Recap: Cougar Mountain Regional Wildland Park hike

King County does not allow headless horsemen on the trail. Good to know, because a headless horseman would scare the SHIT out of me.

King County does not allow headless horsemen on the trail. Good to know, because a headless horseman would scare the SHIT out of me.

I should have taken it as a sign when I got lost on the drive to my hike and proceeded to park at the wrong trailhead: My shaky sense of direction failed me before I ever stepped out of the car. But, once I found the right trailhead, I thoroughly enjoyed my first hike as a Seattle resident — even if I got lost again on the trail.

I set off Sunday morning for Cougar Mountain Anti-Aircraft Peak, part of the 3,000-acre Cougar Mountain Regional Wildland Park near Issaquah. The jewel of the King County park system includes 36 miles of interconnected trails and four trailheads from which to access those treks. It gets its name from a bit of Cold War history: The military built a missile launch and missile-command radar station atop Cougar Mountain in the 1950s and 1960s, but those were decommissioned in the late ’60s, paving the way for King County to reclaim the land and make it available to the general public. Even today, chain-link fences and warnings about mine shafts serve as reminders of the not-so-distant past.

The relaxing hike featured only intermittent and gentle slopes through a quiet wooded area. I listened to nature as I tromped through the mud. Wind breezed through treetops like ocean waves, woodpeckers drilled deep into tree trunks, and branches snapped off in the distance, sounding suspiciously like the crackle of campfire. Noticeably (and thankfully) absent? The sounds of cars clogging the Interstate, cell phone ring tones, and piercing ambulance sirens.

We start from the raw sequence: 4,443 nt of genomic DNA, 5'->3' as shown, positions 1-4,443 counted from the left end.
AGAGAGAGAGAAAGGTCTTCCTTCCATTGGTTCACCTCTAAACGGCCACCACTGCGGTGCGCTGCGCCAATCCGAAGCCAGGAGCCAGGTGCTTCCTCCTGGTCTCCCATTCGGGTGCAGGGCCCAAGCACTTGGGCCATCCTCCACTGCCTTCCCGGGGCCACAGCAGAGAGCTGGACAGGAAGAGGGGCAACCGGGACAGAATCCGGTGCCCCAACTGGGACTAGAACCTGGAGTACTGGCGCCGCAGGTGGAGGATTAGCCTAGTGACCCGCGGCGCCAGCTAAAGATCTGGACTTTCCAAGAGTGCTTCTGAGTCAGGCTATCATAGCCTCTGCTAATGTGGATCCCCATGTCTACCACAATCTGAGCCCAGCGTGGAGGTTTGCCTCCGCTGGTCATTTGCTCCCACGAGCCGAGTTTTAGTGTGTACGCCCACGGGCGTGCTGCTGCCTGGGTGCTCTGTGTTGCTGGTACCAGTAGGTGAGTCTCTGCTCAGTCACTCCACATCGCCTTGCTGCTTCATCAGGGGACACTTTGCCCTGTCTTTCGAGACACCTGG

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The plan was to hike to the Cougar Mountain peak and enjoy views of Bellevue and the Seattle skyline along the way. But to know me is to know that my sense of direction will never be considered “solid,” much less “passable.” With more than 50 trails criss-crossing the park, it’s a miracle I made it out in only two hours.

I eventually took a wrong turn or missed a turn, I’m not sure which. I would like to blame bad directions, but deep down, I know better. I asked two nice women if I was still on the Lost Beagle Trail, to which one of them replied “I think it’s over that way” while motioning to my left. I looked at my map — why? I do not know; a lot of good it did to that point — and kept walking, confident that a familiar trail was nearby.

I didn’t mind being lost once I realized I wasn’t on the right trail, and I enjoyed not knowing what lurked around the bend. If nothing else, I knew that I could find my way back by turning around, but plowing ahead would make for the more interesting adventure. I may not know where I’m going, but I always arrive where I need to be.

I eventually hit an intersection and found my way to a trail that led to my car. I shaved about 40% from my original distance target and missed whatever breathtaking sites the park might offer, but it felt good to hike again after such a long layoff. Besides, I’ll return one day to more fully explore the park’s maze of trails — this time with a compass, GPS, bread-crumb trail, three maps, and two-day food supply. Just in case.

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